Shaked: Haredi enlistment to IDF for 2014/5 likely to be met

However, targets for the Civilian Service program, an alternative for haredi men to full military service, most likely be missed.

Haredi protest in Jerusalem against draft (photo credit: MARC ISRAEL SELLEM/THE JERUSALEM POST)
Haredi protest in Jerusalem against draft
The Knesset oversight committee for the implementation of the law for ultra-Orthodox conscription heard on Monday that targets for enlistment to the IDF were likely to be reached, but that the targets for the national service program would most likely be missed.
Bayit Yehudi MK Ayelet Shaked, who chaired the committee that approved the legislation for its final votes in the Knesset back in March, told the hearing that some 800 haredi (ultra-Orthodox) men had enlisted from July to September this year.
The government target is for 2,300 haredi men to enlist to the IDF between July 2014 and July 2015, so the figures presented by Shaked would suggest that this target will be met.
Sar-Shalom Gerbi, the director of the national service program, said that government targets for the course, which serves as an alternative for haredi men to full military service, would likely be missed.
The target for total haredi enlistment from July 2014 to July 2015 is 3,800, of which 1,500 may come from the nation service program.
Gerbi said on Monday that since July 1, when the new regulations were implemented for recruitment, 299 haredi men have enlisted to the program, meaning that the rate of enlistment will not be sufficient to reach the goal of 1,500 recruits.
The law stipulated specific and increasing targets for haredi enlistment to be met every year until 2017. If the targets are not met, the full legal obligation to perform military service that is incumbent on all other Jewish men would be applied to haredi men as well.
The law for haredi conscription gives anyone aged 22 and over on the day the law was passed an immediate exemption from all national service, Gerbi pointed out. In addition, anyone aged 18 is able to defer their service till the age of 24 and then get a full exemption. Only those who were under the age of 18 when the law was passed will be fully obligated to serve the 32 months of standard military service.
The national service program is only available to men over the age of 21.
The previous age of exemption was 28.
Gerbi said that in effect, the pool of men who are eligible to sign up for national service has been greatly reduced, and the motivation for them to sign up, given that many of those who were eligible will be able to receive full exemptions, is much reduced.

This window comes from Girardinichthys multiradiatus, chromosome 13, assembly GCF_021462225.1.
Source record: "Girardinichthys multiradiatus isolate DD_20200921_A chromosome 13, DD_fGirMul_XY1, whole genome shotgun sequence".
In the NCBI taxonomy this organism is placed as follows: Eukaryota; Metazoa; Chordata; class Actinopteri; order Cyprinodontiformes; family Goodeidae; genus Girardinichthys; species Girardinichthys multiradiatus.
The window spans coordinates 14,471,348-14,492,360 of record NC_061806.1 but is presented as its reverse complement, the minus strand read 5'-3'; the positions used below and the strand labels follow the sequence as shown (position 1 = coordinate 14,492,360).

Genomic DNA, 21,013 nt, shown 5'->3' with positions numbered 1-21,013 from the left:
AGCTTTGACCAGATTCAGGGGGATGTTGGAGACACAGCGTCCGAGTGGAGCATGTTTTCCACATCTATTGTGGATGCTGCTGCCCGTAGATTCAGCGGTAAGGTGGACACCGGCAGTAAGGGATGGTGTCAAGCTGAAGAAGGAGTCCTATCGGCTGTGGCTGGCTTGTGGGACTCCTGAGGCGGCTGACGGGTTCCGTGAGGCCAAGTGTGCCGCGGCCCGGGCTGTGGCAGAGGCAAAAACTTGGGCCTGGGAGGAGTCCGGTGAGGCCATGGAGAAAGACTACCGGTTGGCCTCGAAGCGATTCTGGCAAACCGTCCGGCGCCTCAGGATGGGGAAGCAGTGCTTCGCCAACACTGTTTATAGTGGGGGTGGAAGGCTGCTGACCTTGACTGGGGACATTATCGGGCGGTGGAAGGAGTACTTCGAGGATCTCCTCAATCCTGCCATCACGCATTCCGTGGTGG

“It will very hard to fulfill the government target without extra incentives because so many men can gain a total exemption,” he said.
“We are working extremely hard, however, so that even if we do not reach the exact target, we will get as close as possible.”
The vehement opposition of the haredi rabbinic leadership to the law continues to adversely affect haredi enlistment, he noted.
Director of the Hiddush religious pluralism lobbying group and Reform Rabbi Uri Regev said that the drop in motivation for signing up for national service had been predicted before the law was enacted.
He cautiously welcomed the recruitment numbers to military service, but said that it was important to verify that the IDF was defining haredi men as those who have come from the haredi education system. Concerns have been raised in the past that only those on the periphery of haredi society and not the mainstream majority would be conscripted by the IDF under the terms of the new law.
It is thought that despite the harsh denunciations of the conscription law by the haredi leadership, the circumstances of the recent war may have softened the image of the IDF in the eyes of the haredi public.
“If the numbers are reliable, then it would seem that Operation Protective Edge has repaired some of the damage caused by the conscription law and that someone who enlists is no longer seen as a traitor,” Regev said.
Unprecedented expressions of support emanated from the haredi community during the recent war in Gaza, including projects to cheer and encourage soldiers and the recitation of prayers for those serving the armed forces during the operation.